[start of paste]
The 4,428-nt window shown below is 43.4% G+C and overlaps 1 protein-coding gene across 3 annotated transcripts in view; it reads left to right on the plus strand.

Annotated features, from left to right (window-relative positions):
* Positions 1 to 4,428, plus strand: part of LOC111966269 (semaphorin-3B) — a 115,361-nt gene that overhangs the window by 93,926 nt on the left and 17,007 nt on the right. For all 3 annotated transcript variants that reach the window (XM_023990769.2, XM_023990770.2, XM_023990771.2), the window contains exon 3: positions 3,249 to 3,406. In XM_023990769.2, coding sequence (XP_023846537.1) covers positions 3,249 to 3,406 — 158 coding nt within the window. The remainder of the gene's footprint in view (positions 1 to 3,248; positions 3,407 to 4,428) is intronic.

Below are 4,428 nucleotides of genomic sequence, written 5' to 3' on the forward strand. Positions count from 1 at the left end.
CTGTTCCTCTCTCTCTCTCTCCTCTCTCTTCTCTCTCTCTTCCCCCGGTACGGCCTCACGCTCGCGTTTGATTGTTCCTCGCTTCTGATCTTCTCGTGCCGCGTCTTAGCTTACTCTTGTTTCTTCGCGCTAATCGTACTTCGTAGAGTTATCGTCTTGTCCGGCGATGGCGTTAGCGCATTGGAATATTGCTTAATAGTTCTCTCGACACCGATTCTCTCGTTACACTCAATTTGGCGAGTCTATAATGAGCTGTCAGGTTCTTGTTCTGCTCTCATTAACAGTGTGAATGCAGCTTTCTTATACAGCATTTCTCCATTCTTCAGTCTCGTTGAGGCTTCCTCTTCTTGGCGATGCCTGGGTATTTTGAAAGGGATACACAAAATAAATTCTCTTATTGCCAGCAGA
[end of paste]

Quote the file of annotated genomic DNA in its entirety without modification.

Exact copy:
The 4,428-nt window shown below is 43.4% G+C and overlaps 1 protein-coding gene across 3 annotated transcripts in view; it reads left to right on the plus strand.

Annotated features, from left to right (window-relative positions):
* Positions 1 to 4,428, plus strand: part of LOC111966269 (semaphorin-3B) — a 115,361-nt gene that overhangs the window by 93,926 nt on the left and 17,007 nt on the right. For all 3 annotated transcript variants that reach the window (XM_023990769.2, XM_023990770.2, XM_023990771.2), the window contains exon 3: positions 3,249 to 3,406. In XM_023990769.2, coding sequence (XP_023846537.1) covers positions 3,249 to 3,406 — 158 coding nt within the window. The remainder of the gene's footprint in view (positions 1 to 3,248; positions 3,407 to 4,428) is intronic.

Below are 4,428 nucleotides of genomic sequence, written 5' to 3' on the forward strand. Positions count from 1 at the left end.
CTGTTCCTCTCTCTCTCTCTCCTCTCTCTTCTCTCTCTCTTCCCCCGGTACGGCCTCACGCTCGCGTTTGATTGTTCCTCGCTTCTGATCTTCTCGTGCCGCGTCTTAGCTTACTCTTGTTTCTTCGCGCTAATCGTACTTCGTAGAGTTATCGTCTTGTCCGGCGATGGCGTTAGCGCATTGGAATATTGCTTAATAGTTCTCTCGACACCGATTCTCTCGTTACACTCAATTTGGCGAGTCTATAATGAGCTGTCAGGTTCTTGTTCTGCTCTCATTAACAGTGTGAATGCAGCTTTCTTATACAGCATTTCTCCATTCTTCAGTCTCGTTGAGGCTTCCTCTTCTTGGCGATGCCTGGGTATTTTGAAAGGGATACACAAAATAAATTCTCTTATTGCCAGCAGA